It was 99 degrees at 12:55 p.m. Monday, perfect for a celebratory jog.
Actually the four mile jog wasn’t much different from my regular Monday routine except for one thing: It would mark 30 years to the day I had dropped 100 pounds.
The hot still air embraced me as I left my driveway and headed toward the tracks. As usual, the first fifth of a mile my body responded to my movements reminding me I had bunions that would make Paul Bunyan wince, a hammer toe from hell, a couple of calcium spurs for fun, plus the general aches and pains one with a 59-year-old body has come to know. But like clockwork the endorphins kicked-in laying the ground work for the next 20 hours or so.
In 1986 on my 29th birthday, I decided I was going to weigh 200 pounds by the time I turned 30. I was tipping the scales at 320 pounds.
How I went about it was pretty unorthodox. I didn’t go to a doctor. I didn’t enlist a personal trainer. I didn’t go on some magical diet nor did I join a gym. Instead I called upon everything that I heard covering stories over the years from listening to the likes of Nathan Pritikin speak before the Roseville Hospital staff, doing a feature on a Seventh-day Adventist wellness center in Weimar, and doing stories on amazing individuals who used sheer willpower and discipline to dispose of lethargic and poisonous lifestyles.
As I hit the Tidewater portion of my jogging route I thought about others who were “crazy enough” to run at mid-afternoon between 3 and 5 when the temperatures reach their crescendo. It is my absolute favorite time to jog but rarely do I get the opportunity to do so due to work and other considerations. The rationale of jogging in the heat of the day is simple: If you can condition your body to take heat, it will ultimately put a lot less stress on it.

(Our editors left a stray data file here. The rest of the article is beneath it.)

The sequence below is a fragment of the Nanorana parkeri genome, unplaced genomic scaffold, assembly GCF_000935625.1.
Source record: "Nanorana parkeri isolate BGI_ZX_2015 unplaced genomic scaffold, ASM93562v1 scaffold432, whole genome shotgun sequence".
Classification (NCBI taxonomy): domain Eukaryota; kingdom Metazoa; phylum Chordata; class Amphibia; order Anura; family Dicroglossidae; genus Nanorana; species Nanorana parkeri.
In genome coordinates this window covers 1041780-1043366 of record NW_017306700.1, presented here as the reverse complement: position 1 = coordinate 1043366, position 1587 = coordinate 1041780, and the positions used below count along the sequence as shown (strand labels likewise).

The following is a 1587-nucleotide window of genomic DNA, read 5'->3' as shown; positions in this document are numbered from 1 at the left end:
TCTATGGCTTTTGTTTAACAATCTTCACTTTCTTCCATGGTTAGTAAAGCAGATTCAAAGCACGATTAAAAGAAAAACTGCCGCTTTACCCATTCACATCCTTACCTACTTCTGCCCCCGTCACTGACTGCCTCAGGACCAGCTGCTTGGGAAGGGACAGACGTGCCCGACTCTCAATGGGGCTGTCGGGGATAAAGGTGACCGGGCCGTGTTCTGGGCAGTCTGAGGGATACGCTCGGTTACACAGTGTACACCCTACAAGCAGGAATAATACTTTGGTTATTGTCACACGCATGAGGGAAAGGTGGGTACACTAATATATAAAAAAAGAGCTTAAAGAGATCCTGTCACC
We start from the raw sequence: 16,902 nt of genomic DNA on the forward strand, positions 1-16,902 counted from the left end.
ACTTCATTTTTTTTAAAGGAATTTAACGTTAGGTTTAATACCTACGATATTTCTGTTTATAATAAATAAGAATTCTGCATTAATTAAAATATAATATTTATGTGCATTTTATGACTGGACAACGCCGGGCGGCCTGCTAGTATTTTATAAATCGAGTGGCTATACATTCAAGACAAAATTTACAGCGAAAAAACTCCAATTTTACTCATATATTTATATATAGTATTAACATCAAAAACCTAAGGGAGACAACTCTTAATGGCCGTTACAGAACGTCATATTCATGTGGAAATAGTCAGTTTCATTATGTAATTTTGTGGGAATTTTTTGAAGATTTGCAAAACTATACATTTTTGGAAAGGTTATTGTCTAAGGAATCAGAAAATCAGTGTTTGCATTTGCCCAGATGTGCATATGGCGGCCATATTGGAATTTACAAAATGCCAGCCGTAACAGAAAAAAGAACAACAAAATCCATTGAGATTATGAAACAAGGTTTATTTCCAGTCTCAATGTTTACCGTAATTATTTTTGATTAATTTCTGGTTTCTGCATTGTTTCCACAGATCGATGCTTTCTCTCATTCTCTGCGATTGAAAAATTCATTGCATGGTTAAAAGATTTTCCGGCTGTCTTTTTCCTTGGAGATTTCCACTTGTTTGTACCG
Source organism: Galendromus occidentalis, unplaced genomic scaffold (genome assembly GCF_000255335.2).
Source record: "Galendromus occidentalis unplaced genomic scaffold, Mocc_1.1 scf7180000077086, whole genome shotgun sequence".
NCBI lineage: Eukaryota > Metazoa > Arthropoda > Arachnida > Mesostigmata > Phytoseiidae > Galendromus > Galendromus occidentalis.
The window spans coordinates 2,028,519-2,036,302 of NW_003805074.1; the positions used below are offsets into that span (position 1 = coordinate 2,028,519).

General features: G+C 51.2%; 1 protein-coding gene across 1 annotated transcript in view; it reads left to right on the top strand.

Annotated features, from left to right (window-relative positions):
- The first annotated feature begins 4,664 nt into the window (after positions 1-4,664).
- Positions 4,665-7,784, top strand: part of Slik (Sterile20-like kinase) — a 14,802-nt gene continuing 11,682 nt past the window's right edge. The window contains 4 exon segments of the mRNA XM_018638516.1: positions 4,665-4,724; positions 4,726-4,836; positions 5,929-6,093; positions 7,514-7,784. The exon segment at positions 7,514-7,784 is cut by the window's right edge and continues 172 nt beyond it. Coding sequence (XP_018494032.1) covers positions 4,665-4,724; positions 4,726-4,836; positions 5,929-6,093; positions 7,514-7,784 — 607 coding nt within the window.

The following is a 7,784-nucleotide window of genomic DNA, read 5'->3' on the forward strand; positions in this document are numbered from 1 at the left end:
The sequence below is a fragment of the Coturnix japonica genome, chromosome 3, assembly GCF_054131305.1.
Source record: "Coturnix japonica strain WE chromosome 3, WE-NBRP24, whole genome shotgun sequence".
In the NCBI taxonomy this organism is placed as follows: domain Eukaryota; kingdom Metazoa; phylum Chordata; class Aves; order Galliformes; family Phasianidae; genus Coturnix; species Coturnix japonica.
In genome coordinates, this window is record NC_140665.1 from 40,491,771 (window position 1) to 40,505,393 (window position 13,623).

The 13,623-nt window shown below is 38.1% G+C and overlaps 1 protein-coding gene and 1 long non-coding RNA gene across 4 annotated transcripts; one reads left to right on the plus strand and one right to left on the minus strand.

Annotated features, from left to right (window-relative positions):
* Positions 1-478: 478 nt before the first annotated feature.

By the time I passed under the 120 Bypass on Van Ryn Avenue I was starting to sweat. Within 10 minutes, I could slip the palm of my hand under by shirt and get the sensation of cold ice. The human body is amazing if you keep it well hydrated. I can sweat up a monsoon jogging in the sun on a 100-degree day and feel like I’m ready to tackle anything when I’m done.
Some people think I’m a tad over the top since I can count on one hand all of the days I haven’t exercised in the last 15 years.
I beg to differ.
My biggest fear 30 years ago was regaining what I had lost. Three months shy of my 30th birthday I dropped down to 195. That’s when I started exercising.
I bought my first road bike on Christmas Eve and went out for my first ride on New Year’s Day. A few months later I went to my first Jazzercise class. It would be 1,095 days before I stopped exercising like I was possessed. It was Dec. 31 and I had logged 9,952 miles so far that year bicycling, wanting to at least hit the 10,000-mile mark for the second year in a row although it would be short of the 11,186 miles I pedaled the previous year. I was four miles outside of Lincoln on an overcast day when it started to rain. It was then — soaked and shivering — that I decided I was getting a little carried away. The goal should be being healthy and not to chase some arbitrary number or some body image conjured up by folks who want to get financially fat off people by promising them a false utopia if they just buy their liquid concoctions, vitamins, or excise CDs.
In the following years I pushed 220 pounds briefly and then lingered between 195 and 205 until 10 years ago.
That’s when I fined tuned my 3,800 calorie intake as well as my exercising. I wasn’t eating less nor was I exercising more but I dropped down to 170 pounds and have stayed in the 160 to 170 range ever since.
By the time I jogged across Industrial Park Drive on my return trip, I was drenched.
The jog was clearly worth it as has been the past 29 years.
I get the food thing. It is to me what alcohol is to an alcoholic. It is good for you in moderation but let your consumption get out of control and you set the stage for all sorts of problems.
I still dutifully weigh myself each morning and jot the number down on a calendar as I have done for the past 10,810 days. It is a reminder to not let the numbers start creeping up again. But the numbers that really matter to me now are tied to pulse, heart rate, blood pressure, and cholesterol.
I know I’ll never have the perfect body — I’m still working on that one-pack — but I can make my body as healthy as possible.
And because of that I have been able to do things that 30 years ago would have put me down for the count for a week.
Now I can hike eight miles gaining 3,000 feet in elevation and the next day go for a jog.
In short, I am stronger and healthier today than I was a year ago and certainly more so than 30 years ago.
It is never too late to change your health and/or fine tune it.